“Am I a diamond or a dime a dozen?” Anaïs Mitchell asks on “Tailor,” and the answer is unanimously the former. America’s most brilliant independent folk performer, Mitchell is fast becoming a national treasure far too few have heard.
Anaïs Mitchell – “Young Man in America” (2012, Thirty Tigers)
For this young, gifted songwriter of many varied talents, not the least being her astounding grasp of the English language, Anaïs Mitchell has built her reputation on her ability to inhabit songs with full-force and reckoning. Hadestown, her 2010 operatic masterpiece, set the bar so high many in her shoes would have feared following it up. Mitchell, however, takes the challenge and runs with it, crafting Young Man in America, a follow-up so resolutely daring it stands easily on its own merits. The title track alone is among the finest modern folk songs you’re going to hear anywhere. From the opening bars, when Mitchell sings of a young man being born forcibly into the world by a mother who “opened her legs and let me out,” the listener is hooked. When the song reaches its hair-raising conclusion and the haunting clarinet ushers us into the remainder of the suite, we’re fans for life:
Waiting on the kingdom come to meet me in my sin
Waiting to be born again
Mother kiss me cheek and chin
Mmm, a little medicine
Mmm, and then I shed my skin
Mmm, and let me climb back in the bed you made me in
The remainder of the album is intimate and expansive at the same time, letting us waltz into these little worlds she crafts as the words spill from her pen. Whether she’s mourning the loss of a relationship through creative pursuits on “Tailor” or contemplating death and sacrifice on “Dying Day,” she builds these songs upon a solid folk foundation. And the songs demand to be repeated. And though the album doesn’t feature a distinct concept from start to finish like Hadestown, there’s a sense that this is the most appropriate next step after what was essentially an album placing the myth of Orpheus and Eurydice into the world of the Great Depression. We’re still mired in the Great “Recession,” and Young Man in America examines our inability for sons to hold to the ways of their fathers in a modern America where we set out to make our fortune and find the American dream has become a fevered nightmare.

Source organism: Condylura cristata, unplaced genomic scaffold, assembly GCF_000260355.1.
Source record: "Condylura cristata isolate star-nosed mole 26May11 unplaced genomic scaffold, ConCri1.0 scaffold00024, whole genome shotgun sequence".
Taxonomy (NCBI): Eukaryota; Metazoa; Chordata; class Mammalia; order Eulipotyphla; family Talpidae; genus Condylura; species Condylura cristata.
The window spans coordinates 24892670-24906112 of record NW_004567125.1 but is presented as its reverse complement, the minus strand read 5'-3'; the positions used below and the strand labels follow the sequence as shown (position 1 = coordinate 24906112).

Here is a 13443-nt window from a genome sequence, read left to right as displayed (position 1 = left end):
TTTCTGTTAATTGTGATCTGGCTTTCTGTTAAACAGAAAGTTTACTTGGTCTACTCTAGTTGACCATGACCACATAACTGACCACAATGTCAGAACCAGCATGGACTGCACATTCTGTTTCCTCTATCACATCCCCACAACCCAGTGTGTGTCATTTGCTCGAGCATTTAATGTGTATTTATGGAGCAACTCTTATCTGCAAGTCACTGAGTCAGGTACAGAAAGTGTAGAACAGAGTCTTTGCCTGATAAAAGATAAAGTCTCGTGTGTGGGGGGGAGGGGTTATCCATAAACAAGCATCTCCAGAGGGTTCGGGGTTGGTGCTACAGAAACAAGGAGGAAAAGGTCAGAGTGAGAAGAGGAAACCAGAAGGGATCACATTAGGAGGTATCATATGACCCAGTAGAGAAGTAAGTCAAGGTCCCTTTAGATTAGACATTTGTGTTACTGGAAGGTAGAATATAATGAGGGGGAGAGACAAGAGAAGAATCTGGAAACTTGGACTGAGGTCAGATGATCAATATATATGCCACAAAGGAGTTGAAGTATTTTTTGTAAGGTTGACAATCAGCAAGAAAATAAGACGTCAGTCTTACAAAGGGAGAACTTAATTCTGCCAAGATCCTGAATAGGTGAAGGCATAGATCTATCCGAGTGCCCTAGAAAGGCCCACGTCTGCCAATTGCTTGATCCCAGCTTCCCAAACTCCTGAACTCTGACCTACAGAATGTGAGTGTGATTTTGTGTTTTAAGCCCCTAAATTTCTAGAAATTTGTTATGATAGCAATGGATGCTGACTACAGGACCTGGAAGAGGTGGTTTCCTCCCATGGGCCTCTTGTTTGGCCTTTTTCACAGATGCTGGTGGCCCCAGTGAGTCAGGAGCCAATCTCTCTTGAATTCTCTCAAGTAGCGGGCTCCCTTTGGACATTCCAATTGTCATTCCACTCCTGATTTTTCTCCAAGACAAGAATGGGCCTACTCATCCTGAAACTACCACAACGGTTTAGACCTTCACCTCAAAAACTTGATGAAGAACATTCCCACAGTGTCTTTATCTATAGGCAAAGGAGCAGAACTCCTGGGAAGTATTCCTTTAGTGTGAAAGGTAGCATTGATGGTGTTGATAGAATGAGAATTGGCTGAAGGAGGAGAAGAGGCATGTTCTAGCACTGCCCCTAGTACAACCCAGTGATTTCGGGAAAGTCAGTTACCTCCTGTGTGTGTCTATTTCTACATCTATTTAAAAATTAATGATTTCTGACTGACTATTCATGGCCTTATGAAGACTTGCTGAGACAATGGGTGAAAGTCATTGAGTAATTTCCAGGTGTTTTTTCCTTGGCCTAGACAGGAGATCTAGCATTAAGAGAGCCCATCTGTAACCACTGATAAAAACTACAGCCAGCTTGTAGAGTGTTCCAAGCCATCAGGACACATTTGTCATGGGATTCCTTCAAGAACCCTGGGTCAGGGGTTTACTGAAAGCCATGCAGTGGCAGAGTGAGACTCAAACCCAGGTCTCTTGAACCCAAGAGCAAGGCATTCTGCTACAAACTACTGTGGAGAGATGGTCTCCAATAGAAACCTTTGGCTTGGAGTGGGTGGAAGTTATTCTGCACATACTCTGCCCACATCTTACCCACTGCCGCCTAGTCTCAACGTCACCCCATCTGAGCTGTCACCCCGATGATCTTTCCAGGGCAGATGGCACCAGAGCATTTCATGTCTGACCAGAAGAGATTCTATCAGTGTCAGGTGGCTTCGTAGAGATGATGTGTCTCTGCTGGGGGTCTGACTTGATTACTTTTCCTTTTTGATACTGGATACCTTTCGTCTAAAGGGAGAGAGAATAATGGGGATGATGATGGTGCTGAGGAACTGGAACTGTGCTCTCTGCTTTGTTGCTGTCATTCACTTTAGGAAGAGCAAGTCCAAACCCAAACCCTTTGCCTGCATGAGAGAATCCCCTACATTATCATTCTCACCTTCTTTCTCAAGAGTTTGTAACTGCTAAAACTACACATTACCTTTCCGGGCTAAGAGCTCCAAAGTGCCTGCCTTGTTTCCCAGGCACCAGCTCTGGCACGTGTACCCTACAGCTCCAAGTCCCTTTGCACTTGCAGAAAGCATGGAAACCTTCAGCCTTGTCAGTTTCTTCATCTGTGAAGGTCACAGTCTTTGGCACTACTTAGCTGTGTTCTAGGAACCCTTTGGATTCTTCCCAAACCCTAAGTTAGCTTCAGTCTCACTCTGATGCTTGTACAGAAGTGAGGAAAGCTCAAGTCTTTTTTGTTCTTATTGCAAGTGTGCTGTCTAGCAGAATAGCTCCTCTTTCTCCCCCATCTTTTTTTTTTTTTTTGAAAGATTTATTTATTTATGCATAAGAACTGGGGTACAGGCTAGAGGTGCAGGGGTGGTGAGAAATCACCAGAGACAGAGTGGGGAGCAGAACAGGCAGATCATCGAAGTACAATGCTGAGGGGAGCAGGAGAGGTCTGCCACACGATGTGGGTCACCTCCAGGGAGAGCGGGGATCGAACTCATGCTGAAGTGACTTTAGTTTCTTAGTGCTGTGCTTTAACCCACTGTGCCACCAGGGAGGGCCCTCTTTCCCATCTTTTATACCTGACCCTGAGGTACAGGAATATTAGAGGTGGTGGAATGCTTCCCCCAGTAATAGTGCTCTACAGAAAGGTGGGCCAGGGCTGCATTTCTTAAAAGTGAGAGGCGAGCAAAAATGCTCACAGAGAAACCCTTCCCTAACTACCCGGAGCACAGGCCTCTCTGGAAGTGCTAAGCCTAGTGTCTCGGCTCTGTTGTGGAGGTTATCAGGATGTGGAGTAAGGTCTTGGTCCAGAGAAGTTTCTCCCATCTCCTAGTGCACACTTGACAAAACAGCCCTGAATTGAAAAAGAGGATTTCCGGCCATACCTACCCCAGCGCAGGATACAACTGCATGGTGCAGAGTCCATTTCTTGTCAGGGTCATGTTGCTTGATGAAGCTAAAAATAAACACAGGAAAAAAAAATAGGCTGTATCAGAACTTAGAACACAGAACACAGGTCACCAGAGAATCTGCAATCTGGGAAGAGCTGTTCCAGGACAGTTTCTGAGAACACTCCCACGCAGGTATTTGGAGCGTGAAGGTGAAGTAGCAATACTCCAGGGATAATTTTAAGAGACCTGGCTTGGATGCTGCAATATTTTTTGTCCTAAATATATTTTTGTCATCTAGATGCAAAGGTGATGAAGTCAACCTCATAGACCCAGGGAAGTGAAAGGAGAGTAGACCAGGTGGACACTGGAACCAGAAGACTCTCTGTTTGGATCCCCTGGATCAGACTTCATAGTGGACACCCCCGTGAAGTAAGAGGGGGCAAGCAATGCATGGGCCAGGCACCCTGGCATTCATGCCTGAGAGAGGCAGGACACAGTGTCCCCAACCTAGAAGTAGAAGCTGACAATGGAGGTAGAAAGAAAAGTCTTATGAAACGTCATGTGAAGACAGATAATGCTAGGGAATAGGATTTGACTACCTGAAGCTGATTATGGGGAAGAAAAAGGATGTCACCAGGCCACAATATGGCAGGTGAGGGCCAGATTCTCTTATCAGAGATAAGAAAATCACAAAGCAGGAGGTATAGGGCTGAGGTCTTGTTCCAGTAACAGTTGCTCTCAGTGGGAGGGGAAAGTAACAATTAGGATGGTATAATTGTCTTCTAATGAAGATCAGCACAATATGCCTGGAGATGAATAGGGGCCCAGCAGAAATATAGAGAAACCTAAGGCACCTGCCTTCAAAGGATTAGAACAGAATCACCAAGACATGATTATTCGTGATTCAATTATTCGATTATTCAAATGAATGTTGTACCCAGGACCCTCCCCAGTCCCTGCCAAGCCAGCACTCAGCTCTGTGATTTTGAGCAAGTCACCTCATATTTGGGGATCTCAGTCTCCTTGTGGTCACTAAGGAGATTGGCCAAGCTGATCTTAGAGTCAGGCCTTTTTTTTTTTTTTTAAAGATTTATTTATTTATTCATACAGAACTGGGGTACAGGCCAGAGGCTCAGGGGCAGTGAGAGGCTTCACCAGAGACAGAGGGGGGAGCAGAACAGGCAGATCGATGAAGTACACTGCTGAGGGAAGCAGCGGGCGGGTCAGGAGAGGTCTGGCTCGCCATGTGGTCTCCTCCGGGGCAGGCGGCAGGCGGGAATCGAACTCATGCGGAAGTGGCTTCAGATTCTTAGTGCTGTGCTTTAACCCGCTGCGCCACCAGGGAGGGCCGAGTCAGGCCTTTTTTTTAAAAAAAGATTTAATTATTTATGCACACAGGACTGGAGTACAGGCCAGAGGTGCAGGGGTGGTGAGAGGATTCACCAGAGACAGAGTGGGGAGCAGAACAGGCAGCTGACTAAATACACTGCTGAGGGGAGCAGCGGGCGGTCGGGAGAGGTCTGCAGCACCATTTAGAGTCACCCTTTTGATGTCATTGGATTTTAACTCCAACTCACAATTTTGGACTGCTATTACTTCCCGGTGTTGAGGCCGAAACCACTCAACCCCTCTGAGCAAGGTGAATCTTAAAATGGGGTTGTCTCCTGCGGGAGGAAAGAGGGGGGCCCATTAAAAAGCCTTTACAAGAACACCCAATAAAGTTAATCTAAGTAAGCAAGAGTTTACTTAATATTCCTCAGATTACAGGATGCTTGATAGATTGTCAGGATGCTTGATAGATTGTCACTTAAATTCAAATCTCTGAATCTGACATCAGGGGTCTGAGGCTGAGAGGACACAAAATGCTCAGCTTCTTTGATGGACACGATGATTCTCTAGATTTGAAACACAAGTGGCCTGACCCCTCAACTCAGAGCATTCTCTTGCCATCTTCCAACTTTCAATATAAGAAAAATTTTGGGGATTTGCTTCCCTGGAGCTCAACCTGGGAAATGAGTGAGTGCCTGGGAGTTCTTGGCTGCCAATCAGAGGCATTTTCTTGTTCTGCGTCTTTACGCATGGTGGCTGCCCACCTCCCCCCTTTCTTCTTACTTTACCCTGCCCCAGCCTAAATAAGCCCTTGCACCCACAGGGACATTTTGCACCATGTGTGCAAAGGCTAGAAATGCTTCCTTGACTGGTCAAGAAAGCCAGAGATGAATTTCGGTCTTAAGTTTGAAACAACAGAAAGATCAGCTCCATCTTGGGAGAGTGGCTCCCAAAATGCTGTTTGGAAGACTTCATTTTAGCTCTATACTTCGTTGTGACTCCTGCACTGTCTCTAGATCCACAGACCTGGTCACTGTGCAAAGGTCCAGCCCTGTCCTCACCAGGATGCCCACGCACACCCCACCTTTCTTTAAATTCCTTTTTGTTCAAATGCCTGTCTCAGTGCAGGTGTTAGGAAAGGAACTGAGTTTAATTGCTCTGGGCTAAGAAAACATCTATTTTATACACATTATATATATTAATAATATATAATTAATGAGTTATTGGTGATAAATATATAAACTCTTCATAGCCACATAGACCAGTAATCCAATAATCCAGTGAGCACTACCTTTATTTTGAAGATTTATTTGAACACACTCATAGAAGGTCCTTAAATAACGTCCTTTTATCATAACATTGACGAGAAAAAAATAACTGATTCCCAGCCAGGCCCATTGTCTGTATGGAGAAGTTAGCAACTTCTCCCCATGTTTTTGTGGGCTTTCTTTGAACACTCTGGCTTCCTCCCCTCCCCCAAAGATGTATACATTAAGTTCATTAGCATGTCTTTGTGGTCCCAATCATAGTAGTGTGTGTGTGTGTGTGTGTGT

But her characters remain strong in the face of disappointment and loss. We take the role of the main character of the second-person narrative “He Did,” as we wonder what our lives mean when examined through a prism of our family history. “He kept a blue grey eye on you until the day he closed his eyes and left them closed,” she sings. “Your daddy didn’t leave a will; he left a shovel and a hole to fill and how it feels. How it feels to be a child of his.” This is heady lyrical ground to till on any album, but no one’s ever accused Mitchell of being timid. No Depression may have called her “girlishly sprite and brimming with innocence,” but she shows no fear here, the music being all the better for it.
Even in the face of loss, her characters push toward the future rather than dwelling on the past. “Tailor” is the pinnacle of that aspect of her songwriting. Excited by love, the protagonist sings of changing her career at every whim of her pursuer: “When he said that he liked the clothes I wore I became a tailor.” But when love goes sour, she takes up the violin when he said he was leaving and a poet when he said he’d soon forget her face. Is she crazy? Is she worthless because she doesn’t have his love? “Now that he’s gone away there isn’t anyone to say if I’m a diamond or a dime a dozen,” she sings surprisingly brightly considering. The fact is she’s unanimously the former. Mitchell is fast becoming a national treasure far too few have heard. Young Man in America, coupled with the magnificent Hadestown, should be more than enough to cement her reputation as America’s most brilliant young songwriter in any genre.